Friday, July 22, 2011

Realist painter Lucian Freud dies

Almost all of us carry an image of a ‘Freud’ around in our minds – a gracelessly posed, grossly sagging woman, perhaps, or a face sculpted in paint that appears to fold and puff like a cauliflower ear. We all think we know his painting but, beneath the thick lashings of paint, there are a great many things to be discovered:
1. Freud’s paintings are autobiographical. Almost all the people he chooses to paint tell a story about himself and his values (he rarely worked on commission).
2. Freud has only once ever, he recalled, completed a portrait of a person he did not like, a book dealer called Bernard Breslauer. He so disliked the model that he was deliberately unkind and over-egged the pudding of a man in front of him, making him “even more repulsive than he actually was”. The unhappy sitter, on acquiring the portrait, sent Freud a letter saying that he had “contravened an unwritten contract between painter and sitter.” The painting in question was destroyed by the model.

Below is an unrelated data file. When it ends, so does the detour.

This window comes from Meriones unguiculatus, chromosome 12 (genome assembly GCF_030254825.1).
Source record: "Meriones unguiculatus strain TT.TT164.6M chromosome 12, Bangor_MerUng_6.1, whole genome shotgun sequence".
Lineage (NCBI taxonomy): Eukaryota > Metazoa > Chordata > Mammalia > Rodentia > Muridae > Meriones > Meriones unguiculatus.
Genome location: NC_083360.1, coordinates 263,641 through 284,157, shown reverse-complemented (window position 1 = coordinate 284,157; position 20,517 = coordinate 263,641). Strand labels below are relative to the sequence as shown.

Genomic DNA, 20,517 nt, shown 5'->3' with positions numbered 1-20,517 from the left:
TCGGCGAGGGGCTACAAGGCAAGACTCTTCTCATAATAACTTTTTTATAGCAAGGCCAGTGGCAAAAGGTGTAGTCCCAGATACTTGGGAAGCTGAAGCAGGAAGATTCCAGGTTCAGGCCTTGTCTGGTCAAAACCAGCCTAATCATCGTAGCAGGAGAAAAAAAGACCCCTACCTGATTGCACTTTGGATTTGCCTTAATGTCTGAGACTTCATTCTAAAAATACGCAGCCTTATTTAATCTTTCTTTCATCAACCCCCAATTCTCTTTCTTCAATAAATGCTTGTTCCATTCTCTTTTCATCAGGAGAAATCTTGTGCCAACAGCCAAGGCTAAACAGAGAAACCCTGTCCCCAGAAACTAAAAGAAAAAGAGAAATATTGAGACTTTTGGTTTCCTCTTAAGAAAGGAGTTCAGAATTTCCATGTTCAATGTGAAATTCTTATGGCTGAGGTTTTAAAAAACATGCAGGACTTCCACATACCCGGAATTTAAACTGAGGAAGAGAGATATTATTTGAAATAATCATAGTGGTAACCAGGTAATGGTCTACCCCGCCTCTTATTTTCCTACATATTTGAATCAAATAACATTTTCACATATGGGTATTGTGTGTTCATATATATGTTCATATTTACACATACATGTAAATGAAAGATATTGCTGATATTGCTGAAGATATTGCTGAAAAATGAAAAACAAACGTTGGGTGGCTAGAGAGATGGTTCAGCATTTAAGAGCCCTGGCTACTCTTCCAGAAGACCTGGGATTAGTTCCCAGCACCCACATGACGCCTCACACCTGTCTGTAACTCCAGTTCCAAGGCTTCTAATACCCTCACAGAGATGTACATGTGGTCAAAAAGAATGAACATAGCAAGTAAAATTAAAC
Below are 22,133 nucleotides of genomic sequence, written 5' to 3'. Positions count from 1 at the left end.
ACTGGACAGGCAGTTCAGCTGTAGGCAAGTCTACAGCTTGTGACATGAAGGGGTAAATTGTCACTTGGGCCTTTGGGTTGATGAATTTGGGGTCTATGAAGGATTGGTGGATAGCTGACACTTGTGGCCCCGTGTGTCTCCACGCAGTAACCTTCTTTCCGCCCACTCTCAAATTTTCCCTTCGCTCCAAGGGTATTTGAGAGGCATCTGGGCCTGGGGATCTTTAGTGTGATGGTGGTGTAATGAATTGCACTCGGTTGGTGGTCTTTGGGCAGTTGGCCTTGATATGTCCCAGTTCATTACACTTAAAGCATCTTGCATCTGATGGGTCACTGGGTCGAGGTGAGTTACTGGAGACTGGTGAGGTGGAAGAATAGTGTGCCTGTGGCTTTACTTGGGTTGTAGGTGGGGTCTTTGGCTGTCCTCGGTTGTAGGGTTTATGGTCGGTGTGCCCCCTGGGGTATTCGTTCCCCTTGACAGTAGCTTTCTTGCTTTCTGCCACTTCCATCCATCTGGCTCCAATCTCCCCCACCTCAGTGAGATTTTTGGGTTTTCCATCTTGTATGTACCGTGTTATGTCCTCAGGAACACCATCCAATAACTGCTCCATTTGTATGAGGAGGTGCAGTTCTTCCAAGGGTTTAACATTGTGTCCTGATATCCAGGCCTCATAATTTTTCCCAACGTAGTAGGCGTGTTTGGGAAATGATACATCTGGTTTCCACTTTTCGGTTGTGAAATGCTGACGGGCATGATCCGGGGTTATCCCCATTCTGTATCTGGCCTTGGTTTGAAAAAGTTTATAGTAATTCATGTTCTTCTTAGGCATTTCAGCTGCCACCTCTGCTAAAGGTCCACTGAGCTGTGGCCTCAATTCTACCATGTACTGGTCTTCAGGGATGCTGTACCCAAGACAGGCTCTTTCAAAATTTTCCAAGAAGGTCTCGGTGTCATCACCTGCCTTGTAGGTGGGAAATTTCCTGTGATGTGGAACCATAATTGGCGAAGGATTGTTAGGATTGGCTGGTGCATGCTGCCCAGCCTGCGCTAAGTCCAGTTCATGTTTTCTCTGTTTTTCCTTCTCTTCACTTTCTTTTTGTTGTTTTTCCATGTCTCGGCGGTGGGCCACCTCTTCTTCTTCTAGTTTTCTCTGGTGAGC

Spokeswoman Bettina Prentice said that Mr. Freud died after an illness at his London home late Wednesday night, but didn't give any further details.

Mr. Freud was known for his intense realist portraits, particularly of nudes. In recent years his paintings commanded staggering prices at auction, including one of an overweight nude woman sleeping on a couch that sold in 2008 for $33.6 million.

He stubbornly refused to follow the trends of that world, insisting on using his realist approach even when it was out of favor with critics and collectors. He developed his own unique style, eventually winning recognition as one of the world's greatest painters.

"He certainly is considered one of the most important painters of the 20th and 21st centuries," said Brett Gorvy, deputy chairman of the postwar art department at Christie's auction house in New York.

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